High-Resolution Analysis of (Sc 3 C 2 )@C 80 Metallofullerene by Third Generation Synchrotron Radiation X-ray Powder Diffraction
ABSTRACT The X-ray structure of Sc(3)C(82) is redetermined by the MEM/Rietveld method by using synchrotron radiation powder data at SPring-8, where the C(2) encapsulated structure available to discuss the Sc-Sc interatomic distances has been determined. The encapsulated three scandium atoms form a triangle shape. A spherical charge distribution originating from the C(2) molecule is located at the center of the triangle. Interatomic distances between Sc and Sc are 3.61(3) A in the triangle. The distance between Sc and the center of the C(2) molecule is 2.07(1) A.
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ABSTRACT: The isolated pentagon rule (IPR) is now widely accepted as a general rule for determining the stability of all-carbon fullerene cages composed of hexagons and pentagons. Fullerenes that violate this rule have been deemed too reactive to be synthesized. The stabilization of non-IPR endohedral fullerenes depends on charge transfer from the encapsulated metal clusters (endoclusters) to fullerene cages, the electronic properties of empty all-carbon cages, the matching size and geometries of fullerene and endocluster, as well as the strong coordination of the metal ions to fused pentagons. The stability of non-IPR exohedral fullerenes can be rationalized primarily by both the 'strain-relief' and 'local-aromaticity' principles. This Review focuses on recent work on stabilization of non-IPR fullerenes, including theoretical and empirical principles, experimental methods, and molecular structures of fused-pentagon fullerenes characterized so far. The special chemical properties of non-IPR fullerenes that distinguish them from IPR-satisfying ones are also emphasized. NNSFC 20525103,20531050,20721001 973 Program 2007CB815301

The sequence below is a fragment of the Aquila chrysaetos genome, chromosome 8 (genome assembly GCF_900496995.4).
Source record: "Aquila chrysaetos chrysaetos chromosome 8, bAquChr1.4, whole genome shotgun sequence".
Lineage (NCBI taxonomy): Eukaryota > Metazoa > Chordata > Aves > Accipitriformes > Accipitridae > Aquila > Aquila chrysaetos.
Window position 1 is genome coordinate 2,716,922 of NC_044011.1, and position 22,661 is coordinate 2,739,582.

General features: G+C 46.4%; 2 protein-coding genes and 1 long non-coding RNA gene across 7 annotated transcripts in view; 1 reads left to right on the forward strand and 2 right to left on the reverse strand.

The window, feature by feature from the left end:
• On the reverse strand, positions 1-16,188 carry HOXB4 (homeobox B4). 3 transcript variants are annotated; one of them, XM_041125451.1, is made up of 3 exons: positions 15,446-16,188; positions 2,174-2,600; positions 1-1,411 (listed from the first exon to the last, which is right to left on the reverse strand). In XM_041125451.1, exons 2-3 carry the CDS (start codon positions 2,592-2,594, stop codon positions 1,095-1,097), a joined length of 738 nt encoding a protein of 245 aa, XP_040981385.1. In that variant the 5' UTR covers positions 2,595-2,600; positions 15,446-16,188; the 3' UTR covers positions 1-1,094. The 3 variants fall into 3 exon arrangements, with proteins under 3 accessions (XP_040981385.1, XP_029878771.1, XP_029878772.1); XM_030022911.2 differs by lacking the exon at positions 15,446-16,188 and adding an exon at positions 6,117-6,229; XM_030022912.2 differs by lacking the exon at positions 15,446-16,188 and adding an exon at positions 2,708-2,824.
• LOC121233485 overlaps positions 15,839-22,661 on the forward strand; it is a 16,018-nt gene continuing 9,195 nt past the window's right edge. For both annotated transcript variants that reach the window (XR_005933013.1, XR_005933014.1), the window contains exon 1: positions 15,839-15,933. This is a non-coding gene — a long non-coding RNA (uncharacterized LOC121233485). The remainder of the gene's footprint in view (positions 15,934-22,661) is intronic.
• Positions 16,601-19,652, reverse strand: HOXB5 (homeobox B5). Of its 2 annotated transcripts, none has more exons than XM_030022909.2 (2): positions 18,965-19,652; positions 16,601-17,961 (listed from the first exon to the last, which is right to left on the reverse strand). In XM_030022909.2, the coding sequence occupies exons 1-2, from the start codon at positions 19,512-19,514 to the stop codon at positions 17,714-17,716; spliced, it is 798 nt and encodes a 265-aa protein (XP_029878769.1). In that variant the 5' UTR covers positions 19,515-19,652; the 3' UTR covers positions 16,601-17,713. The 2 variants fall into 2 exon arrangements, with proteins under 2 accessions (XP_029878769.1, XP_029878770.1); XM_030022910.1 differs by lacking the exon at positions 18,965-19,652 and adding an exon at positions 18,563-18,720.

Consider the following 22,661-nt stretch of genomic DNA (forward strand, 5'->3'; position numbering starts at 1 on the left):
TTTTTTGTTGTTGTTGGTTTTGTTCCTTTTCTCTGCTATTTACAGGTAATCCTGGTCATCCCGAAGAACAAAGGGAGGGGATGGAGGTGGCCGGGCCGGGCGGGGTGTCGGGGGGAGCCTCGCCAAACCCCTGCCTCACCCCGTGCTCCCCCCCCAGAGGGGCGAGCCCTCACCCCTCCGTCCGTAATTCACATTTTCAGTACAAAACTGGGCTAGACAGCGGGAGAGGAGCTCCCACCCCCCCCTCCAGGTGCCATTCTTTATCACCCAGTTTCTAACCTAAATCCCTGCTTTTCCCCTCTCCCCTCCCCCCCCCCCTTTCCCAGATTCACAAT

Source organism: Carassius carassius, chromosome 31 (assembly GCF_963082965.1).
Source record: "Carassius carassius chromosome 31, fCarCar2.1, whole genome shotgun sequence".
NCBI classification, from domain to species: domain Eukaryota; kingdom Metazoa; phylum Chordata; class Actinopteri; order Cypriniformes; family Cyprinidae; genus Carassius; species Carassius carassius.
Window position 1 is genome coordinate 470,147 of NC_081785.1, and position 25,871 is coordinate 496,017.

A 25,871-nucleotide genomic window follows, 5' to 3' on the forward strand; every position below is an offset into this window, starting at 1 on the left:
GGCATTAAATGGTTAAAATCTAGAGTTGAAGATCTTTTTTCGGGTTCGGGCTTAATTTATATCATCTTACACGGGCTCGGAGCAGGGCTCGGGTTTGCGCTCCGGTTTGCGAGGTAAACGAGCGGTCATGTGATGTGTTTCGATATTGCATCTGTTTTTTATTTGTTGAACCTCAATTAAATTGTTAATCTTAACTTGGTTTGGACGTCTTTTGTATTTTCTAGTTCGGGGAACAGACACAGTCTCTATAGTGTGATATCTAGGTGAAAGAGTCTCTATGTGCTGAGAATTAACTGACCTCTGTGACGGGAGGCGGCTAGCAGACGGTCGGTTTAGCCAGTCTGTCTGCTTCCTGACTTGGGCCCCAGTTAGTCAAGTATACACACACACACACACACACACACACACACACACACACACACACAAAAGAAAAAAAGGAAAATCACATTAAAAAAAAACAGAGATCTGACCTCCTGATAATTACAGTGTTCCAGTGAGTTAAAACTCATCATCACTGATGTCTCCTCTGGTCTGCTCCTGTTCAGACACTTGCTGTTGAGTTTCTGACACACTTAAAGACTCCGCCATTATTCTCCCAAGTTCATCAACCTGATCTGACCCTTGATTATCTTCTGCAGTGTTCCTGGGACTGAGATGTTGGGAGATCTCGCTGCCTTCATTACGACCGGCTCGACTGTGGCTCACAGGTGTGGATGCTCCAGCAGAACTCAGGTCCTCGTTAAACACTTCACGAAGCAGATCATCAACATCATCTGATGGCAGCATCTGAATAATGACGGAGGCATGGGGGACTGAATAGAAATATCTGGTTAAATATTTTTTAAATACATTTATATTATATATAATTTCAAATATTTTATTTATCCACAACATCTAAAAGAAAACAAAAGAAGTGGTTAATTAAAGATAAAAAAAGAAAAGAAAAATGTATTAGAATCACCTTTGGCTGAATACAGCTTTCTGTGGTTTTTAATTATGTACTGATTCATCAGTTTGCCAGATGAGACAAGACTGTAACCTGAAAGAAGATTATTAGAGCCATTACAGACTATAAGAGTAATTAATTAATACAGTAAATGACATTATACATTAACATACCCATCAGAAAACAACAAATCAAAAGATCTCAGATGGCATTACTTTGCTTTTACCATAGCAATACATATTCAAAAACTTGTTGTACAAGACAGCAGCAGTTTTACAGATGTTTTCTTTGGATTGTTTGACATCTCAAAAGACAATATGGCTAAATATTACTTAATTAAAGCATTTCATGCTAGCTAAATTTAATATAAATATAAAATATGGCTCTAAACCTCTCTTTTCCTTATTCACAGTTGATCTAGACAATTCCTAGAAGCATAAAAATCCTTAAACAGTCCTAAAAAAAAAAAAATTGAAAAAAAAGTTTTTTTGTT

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ABSTRACT: A systematic powder X-ray structure study for (Sc2C2)@C82(isomer III) and (Y2C2)@C82(III) is carried out by the MEM/Rietveld method by using high resolution synchrotron radiation powder data. In both fullerene materials, two carbon atoms are encapsulated in the cage and a M2C2 bent cluster is most likely formed in the cage. The obtained cage structure of Sc2C84(III) is C82–C3V(8), which is the same as those of (Y2C2)@C82(III) and Y2@C82(III). The charge density of C2 is located at the center of fullerene cage. Two scandium atoms show the rotational disorder, indicating the presence of a rapid hopping motion inside C82–C3V(8) cage. The inter-atomic distances between metal and carbon atoms on fullerene cage are 2.29Å for (Sc2C2)@C82(III), which is 0.2Å smaller than that of (Y2C2)@C82(III).Chemical Physics Letters 12/2006; 433(1):120-124. DOI:10.1016/j.cplett.2006.11.008 · 1.99 Impact Factor
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ABSTRACT: Materials containing disordered moieties and/or amorphous or liquid-like phases or showing surface-or defect-related phenomena constitute a problem with respect to their characterization using X-ray powder diffraction (XRPD), and in many cases Raman spectroscopy can provide useful complementary information. A novel experimental setup has been designed and realized for simultaneous in situ Raman/high-resolution XRPD experiments, to take full advantage of the complementarities of the two techniques in investigating solid-state transformations under non-ambient conditions. The added value of the proposed experiment is the perfect synchronization of the two probes with the reaction coordinate and the elimination of possible bias caused by different sample holders and conditioning modes used in 'in situ but separate' approaches. The setup was tested on three solid-state transformations: (i) the kinetics of the fluorene–TCNQ solid-state synthesis, (ii) the thermal swelling and degradation of stearate–hydrotalcite, and (iii) the photoinduced (2 + 2)-cyclization of (E)-furylidenoxindole. These experiments demonstrated that, even though the simultaneous Raman/XRPD experiment is more challenging than separate procedures, high-resolution XRPD and Raman data can be collected. A gas blower allows studies from room temperature to 700 K, and 100 K can be reached using a nitrogen cryostream. The flexibility of the experimental setup allows the addition of ancillary devices, such as a UV lamp used to study photoreactivity.Journal of Applied Crystallography 08/2007; 40(4):684-693. DOI:10.1107/S0021889807025113 · 3.95 Impact Factor